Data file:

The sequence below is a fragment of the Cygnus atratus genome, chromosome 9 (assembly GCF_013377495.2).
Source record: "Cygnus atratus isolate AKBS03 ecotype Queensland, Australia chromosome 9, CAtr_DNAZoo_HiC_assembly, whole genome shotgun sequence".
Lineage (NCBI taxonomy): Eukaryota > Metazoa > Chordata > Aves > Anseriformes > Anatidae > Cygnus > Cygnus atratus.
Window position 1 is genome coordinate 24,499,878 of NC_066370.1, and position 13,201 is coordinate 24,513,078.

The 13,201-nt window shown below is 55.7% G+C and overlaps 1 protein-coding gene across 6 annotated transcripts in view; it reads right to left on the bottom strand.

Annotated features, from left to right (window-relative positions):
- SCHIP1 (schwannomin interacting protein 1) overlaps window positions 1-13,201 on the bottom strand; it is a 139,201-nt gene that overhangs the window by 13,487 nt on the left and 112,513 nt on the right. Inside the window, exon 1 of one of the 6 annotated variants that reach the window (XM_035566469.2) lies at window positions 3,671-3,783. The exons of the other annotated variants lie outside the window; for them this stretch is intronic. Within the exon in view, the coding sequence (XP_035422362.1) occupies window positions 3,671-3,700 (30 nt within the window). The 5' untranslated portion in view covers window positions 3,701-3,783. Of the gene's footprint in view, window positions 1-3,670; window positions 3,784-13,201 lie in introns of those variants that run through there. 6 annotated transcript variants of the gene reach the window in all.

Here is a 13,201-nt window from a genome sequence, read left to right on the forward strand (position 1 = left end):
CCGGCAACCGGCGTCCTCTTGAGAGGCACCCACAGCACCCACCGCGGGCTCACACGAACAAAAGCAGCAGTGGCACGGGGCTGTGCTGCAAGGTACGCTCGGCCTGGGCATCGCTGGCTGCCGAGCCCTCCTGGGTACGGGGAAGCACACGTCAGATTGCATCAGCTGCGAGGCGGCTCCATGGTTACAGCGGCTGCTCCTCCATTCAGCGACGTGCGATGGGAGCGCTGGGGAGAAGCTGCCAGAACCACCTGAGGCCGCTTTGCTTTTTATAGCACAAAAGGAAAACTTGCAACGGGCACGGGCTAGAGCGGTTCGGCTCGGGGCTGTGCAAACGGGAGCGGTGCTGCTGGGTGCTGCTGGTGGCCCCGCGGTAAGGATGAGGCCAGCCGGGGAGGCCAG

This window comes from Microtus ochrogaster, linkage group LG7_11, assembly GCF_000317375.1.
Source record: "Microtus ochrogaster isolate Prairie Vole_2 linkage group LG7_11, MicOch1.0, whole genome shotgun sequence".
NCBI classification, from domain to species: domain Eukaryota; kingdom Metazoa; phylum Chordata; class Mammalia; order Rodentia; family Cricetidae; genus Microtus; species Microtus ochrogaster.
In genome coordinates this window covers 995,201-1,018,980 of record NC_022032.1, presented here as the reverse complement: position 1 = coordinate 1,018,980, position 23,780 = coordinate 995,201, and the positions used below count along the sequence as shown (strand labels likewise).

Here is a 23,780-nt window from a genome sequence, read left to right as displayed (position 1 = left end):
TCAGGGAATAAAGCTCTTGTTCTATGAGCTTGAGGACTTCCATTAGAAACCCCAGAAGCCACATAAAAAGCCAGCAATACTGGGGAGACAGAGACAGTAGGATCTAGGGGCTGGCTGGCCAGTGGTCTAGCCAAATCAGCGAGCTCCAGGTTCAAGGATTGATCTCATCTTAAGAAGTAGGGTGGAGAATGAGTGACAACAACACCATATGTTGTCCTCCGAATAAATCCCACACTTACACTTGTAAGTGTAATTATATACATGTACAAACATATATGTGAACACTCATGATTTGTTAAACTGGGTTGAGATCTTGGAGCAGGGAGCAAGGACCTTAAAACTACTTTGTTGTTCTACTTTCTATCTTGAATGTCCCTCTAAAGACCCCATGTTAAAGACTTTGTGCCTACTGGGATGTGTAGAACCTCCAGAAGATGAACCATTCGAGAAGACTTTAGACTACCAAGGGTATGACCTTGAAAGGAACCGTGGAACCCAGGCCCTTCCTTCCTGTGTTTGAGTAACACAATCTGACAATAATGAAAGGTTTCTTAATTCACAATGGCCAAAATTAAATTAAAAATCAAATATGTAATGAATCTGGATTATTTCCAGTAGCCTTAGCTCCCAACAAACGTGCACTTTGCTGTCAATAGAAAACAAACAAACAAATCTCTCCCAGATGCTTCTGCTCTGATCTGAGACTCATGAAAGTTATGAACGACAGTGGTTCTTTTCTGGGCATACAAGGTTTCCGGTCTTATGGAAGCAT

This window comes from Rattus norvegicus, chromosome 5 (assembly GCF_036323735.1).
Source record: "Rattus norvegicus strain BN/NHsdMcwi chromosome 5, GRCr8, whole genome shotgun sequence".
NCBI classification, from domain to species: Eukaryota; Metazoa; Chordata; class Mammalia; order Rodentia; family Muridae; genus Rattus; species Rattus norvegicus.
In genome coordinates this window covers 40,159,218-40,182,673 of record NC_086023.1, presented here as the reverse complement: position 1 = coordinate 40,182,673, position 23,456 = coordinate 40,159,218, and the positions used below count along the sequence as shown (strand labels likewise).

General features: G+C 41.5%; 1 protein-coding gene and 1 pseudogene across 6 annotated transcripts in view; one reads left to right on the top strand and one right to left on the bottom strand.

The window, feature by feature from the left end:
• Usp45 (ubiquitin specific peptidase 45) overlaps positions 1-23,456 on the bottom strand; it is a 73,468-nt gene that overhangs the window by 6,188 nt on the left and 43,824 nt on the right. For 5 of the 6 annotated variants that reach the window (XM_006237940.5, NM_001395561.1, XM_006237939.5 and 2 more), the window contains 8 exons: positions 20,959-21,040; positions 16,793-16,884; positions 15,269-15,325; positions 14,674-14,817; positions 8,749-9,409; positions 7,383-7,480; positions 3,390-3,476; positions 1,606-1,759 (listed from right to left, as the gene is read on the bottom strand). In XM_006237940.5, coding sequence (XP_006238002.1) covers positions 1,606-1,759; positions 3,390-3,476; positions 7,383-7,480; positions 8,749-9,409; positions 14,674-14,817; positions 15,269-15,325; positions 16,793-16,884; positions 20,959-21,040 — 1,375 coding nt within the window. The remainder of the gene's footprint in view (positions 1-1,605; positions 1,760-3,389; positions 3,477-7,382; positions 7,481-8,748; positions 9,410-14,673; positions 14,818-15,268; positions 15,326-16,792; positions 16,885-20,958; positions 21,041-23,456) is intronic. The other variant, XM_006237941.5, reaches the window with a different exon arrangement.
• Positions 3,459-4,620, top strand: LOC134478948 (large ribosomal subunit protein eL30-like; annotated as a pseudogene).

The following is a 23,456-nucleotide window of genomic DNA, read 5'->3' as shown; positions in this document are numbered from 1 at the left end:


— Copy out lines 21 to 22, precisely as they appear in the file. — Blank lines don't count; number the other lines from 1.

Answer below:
The window, feature by feature from the left end:
• Usp45 (ubiquitin specific peptidase 45) overlaps positions 1-23,456 on the bottom strand; it is a 73,468-nt gene that overhangs the window by 6,188 nt on the left and 43,824 nt on the right. For 5 of the 6 annotated variants that reach the window (XM_006237940.5, NM_001395561.1, XM_006237939.5 and 2 more), the window contains 8 exons: positions 20,959-21,040; positions 16,793-16,884; positions 15,269-15,325; positions 14,674-14,817; positions 8,749-9,409; positions 7,383-7,480; positions 3,390-3,476; positions 1,606-1,759 (listed from right to left, as the gene is read on the bottom strand). In XM_006237940.5, coding sequence (XP_006238002.1) covers positions 1,606-1,759; positions 3,390-3,476; positions 7,383-7,480; positions 8,749-9,409; positions 14,674-14,817; positions 15,269-15,325; positions 16,793-16,884; positions 20,959-21,040 — 1,375 coding nt within the window. The remainder of the gene's footprint in view (positions 1-1,605; positions 1,760-3,389; positions 3,477-7,382; positions 7,481-8,748; positions 9,410-14,673; positions 14,818-15,268; positions 15,326-16,792; positions 16,885-20,958; positions 21,041-23,456) is intronic. The other variant, XM_006237941.5, reaches the window with a different exon arrangement.